June 13th, 2019
Introducing: Luther Konadu
For the latest installment of “Introducing,” Aperture speaks with Canadian artist Luther Konadu, whose constructed photographs riff on the work of Carrie Mae Weems and Paul Mpagi Sepuya.
By Brendan Embser
He had me at the green tape. One morning I was on the subway reading a magazine when I flipped to a page with a portrait of a man with curly hair. The man had a tattoo on one of his biceps and a rakish mustache. He held in his hands a sheaf of photocopies, and the portrait itself looked like a photocopy, but one that was assembled into a grid with tape, Kelly green and slightly uneven. On the edge there was a pink Post-It, attached with the casual elegance of a well-placed accessory. Before I saw the credit line, I knew who had taken this picture. The magazine was the New Yorker. The subject was the musician Helado Negro. The photographer was Luther Konadu.
Although he says he hasn’t had any training in photography, Konadu knows how to take a picture. Like other subjects of Konadu’s personal work—mostly young and black, friends or friends of friends—Helado Negro, the recording name for Roberto Carlos Lange, gazes out from Konadu’s portrait with a kind of inquisitive confidence. He could be Konadu’s friend, even though, at the time the picture was made, the two had just met. “Luther’s photography appears casual,” the critic Antwaun Sargent told me, noting that Konadu’s process recalls the work of Carrie Mae Weems, Lorna Simpson, and Paul Mpagi Sepuya. “But linger on his images and what is recognizable is their precise and thoughtful construction.”
Konadu was born in Ontario to Ghanaian parents. When he was 23, he moved to Winnipeg, Manitoba, where he has a studio practice and runs the online publication Public Parking. He’s also a writer-in-residence for Gallery 44, a photography space in Toronto. In April 2019, he won a New Generation Photography Award from the National Gallery of Canada, Ottawa. One of the prize jurors, Deanna Pizzitelli, noted Konadu’s “keen sense of design” and the way his images seem to “reinvent” his subjects. “In his work, we experience narrative as something unfixed and unfolding,” Pizzitelli wrote, “one that includes text, fragmentation, and re-photography.”
Coralie Kraft, a photo editor at the New Yorker who commissioned the portrait of Helado Negro, was also drawn to Konadu’s use of re-photography—and to the tape. “We are so quick to look at someone and put them in a box, whether they’re your colleagues, friends, or family,” she says. “But tape can be removed or swapped.” Personal identity is mutable; often, as Konadu shows, identity is a construction of groups, of the people around us, all of these elements cut and folded and pasted together. Helado Negro was born in Florida to Ecuadorian immigrant parents and Kraft wanted a portrait that spoke to the interlayering of self and society. “We specifically had Luther play with the physicality of the image,” she says.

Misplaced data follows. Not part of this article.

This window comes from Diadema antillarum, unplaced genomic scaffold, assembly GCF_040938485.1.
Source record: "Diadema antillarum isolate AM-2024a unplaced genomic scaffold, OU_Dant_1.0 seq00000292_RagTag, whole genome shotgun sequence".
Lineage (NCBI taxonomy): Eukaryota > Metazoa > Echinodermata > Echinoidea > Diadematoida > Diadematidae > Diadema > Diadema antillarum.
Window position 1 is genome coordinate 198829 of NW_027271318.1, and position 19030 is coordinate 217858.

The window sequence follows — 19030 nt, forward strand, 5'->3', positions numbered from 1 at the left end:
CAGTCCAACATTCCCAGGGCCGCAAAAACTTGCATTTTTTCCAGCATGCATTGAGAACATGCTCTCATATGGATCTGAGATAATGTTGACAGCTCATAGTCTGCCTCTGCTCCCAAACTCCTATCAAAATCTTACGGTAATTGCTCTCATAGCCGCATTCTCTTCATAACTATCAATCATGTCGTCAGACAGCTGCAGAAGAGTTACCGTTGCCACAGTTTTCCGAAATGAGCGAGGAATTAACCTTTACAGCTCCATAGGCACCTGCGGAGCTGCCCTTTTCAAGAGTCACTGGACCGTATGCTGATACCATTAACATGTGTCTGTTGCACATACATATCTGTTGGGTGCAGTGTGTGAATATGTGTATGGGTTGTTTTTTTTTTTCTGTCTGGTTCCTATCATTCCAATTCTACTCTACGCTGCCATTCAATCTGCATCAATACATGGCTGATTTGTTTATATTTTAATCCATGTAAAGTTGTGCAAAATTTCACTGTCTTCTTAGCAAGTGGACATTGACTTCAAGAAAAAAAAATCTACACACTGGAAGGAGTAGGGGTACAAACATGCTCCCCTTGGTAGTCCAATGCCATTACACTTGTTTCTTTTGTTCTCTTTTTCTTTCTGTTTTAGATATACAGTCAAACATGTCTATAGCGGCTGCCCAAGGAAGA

When it comes to his influences, Konadu wears his heart on his sleeve. His pictures have the intensity and introspection of Weems’s portraiture and Sepuya’s mirrored choreography of camera and studio. But there’s also those folded and unfolded aerogram-prints by Moyra Davey, with their firm green squares of tape. There’s Andrzej Steinbach’s multipanel cast of characters. There’s LaToya Ruby Frazier’s documentary work that sometimes melds with performance. “I’m interested in taking off from what they’ve begun and seeing what I can contribute to it,” says Konadu. And as for the photograph itself? “I’m always trying to make a photograph look more like a photograph, an object, as opposed to a portal into the realities of those who appear in my images.” Making the surface more “haptic”—more tactile—is a means to “snap viewers out of the illusion of representation” and to create a tension between the real and the fictional. Scanning copies likewise creates a “veil,” as Konadu calls it. “I essentially want viewers to second-guess what they’re looking at.”
Konadu had been a fan of Helado Negro’s music before he took the singer’s portrait. There’s one song he likes, “2º Dia,” that he listened to on repeat. And even though he doesn’t speak the language—the song is entirely in Spanish—“I’m there with him. I can somehow empathize and connect.” Konadu says his editorial work might be a space to “extend the family,” to continue his interest in the collectives and identities of Indigenous, black, and queer subjects. That family is full of gazes, sometimes questioning, sometimes just hanging out and working through things. Antwaun Sargent added that he admires Konadu’s physical approach to photographs, which, he says, heighten an exploration of power and agency. “His subjects,” notes Sargent, “are looked at, but they look back, too.”
Brendan Embser is the managing editor of Aperture magazine. All works courtesy the artist.